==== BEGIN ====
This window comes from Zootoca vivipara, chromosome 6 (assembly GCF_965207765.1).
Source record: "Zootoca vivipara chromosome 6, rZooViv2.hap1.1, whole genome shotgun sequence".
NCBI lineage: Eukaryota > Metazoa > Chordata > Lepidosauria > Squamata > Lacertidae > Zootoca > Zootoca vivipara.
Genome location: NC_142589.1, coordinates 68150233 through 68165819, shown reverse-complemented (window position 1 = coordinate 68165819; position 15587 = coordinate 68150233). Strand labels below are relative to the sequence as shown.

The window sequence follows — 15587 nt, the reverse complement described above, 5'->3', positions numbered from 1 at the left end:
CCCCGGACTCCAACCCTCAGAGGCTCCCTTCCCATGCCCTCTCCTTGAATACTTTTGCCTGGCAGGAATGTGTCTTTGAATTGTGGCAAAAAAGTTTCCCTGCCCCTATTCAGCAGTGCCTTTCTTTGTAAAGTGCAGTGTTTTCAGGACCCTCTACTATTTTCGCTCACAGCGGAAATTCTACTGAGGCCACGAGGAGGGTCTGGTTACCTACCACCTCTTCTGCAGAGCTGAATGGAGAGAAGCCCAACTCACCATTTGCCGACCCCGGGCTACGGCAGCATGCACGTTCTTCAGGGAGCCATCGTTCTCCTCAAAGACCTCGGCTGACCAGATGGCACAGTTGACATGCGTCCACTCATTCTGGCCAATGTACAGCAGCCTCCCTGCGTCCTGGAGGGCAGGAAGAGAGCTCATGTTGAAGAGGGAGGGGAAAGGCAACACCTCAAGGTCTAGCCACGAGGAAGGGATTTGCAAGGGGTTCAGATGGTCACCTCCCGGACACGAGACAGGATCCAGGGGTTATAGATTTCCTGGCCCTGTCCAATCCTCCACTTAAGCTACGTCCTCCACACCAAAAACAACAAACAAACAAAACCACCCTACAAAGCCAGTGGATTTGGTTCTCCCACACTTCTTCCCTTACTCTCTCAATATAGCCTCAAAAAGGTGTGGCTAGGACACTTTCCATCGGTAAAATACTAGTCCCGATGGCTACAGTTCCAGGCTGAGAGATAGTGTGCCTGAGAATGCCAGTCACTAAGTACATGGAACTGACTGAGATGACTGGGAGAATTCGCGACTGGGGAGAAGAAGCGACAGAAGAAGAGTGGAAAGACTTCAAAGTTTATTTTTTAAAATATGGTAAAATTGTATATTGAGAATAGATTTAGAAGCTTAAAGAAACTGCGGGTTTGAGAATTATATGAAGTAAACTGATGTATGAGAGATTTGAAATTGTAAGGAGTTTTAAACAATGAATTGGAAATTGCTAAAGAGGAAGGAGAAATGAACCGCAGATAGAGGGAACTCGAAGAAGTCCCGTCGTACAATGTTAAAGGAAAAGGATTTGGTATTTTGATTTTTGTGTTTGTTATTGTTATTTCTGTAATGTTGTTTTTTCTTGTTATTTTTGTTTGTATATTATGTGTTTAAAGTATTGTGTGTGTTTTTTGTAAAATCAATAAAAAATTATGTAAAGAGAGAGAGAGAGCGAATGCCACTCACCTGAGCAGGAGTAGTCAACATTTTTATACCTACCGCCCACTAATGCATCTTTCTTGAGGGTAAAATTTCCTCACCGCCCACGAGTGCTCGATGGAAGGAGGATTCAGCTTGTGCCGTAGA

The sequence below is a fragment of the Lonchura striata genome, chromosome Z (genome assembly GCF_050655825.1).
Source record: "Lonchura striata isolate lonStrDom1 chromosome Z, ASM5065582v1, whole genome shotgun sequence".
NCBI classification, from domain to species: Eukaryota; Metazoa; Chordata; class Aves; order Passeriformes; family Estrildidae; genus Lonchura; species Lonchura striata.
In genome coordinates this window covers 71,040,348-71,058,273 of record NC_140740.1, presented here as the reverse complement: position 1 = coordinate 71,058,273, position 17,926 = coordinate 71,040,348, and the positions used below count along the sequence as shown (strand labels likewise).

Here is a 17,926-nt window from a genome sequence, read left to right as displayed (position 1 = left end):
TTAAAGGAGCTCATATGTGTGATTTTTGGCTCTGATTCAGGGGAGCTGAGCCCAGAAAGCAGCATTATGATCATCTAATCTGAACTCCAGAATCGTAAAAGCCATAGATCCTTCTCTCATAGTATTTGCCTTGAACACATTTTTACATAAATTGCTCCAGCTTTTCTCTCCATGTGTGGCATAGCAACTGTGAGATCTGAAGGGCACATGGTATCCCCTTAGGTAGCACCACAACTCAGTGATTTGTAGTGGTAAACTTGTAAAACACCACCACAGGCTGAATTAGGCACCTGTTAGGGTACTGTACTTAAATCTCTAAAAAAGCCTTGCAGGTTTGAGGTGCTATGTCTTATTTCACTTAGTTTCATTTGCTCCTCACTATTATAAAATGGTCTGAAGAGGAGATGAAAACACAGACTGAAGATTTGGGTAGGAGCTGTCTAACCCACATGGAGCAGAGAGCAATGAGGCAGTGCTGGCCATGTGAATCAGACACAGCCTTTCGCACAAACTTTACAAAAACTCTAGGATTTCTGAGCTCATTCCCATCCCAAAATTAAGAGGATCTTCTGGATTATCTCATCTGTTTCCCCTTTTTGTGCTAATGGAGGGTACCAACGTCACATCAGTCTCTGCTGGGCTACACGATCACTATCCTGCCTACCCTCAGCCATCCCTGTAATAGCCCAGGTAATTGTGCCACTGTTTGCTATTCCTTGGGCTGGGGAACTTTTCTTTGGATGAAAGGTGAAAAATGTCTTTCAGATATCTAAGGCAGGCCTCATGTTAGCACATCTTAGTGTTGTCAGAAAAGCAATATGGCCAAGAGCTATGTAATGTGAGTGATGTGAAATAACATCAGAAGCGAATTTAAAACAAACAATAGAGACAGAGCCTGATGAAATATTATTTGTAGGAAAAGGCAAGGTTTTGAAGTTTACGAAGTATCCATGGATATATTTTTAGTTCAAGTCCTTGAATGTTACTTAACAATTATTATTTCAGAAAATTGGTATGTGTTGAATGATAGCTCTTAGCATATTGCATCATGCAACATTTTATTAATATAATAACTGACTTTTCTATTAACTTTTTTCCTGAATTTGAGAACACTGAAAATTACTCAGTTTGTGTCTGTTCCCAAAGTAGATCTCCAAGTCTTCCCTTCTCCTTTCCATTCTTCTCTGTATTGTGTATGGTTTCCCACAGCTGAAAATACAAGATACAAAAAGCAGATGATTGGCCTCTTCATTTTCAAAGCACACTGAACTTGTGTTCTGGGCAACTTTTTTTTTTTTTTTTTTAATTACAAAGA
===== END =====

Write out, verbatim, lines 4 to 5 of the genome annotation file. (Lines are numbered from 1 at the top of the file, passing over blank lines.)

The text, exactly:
Genome location: NC_142589.1, coordinates 68150233 through 68165819, shown reverse-complemented (window position 1 = coordinate 68165819; position 15587 = coordinate 68150233). Strand labels below are relative to the sequence as shown.

The window sequence follows — 15587 nt, the reverse complement described above, 5'->3', positions numbered from 1 at the left end: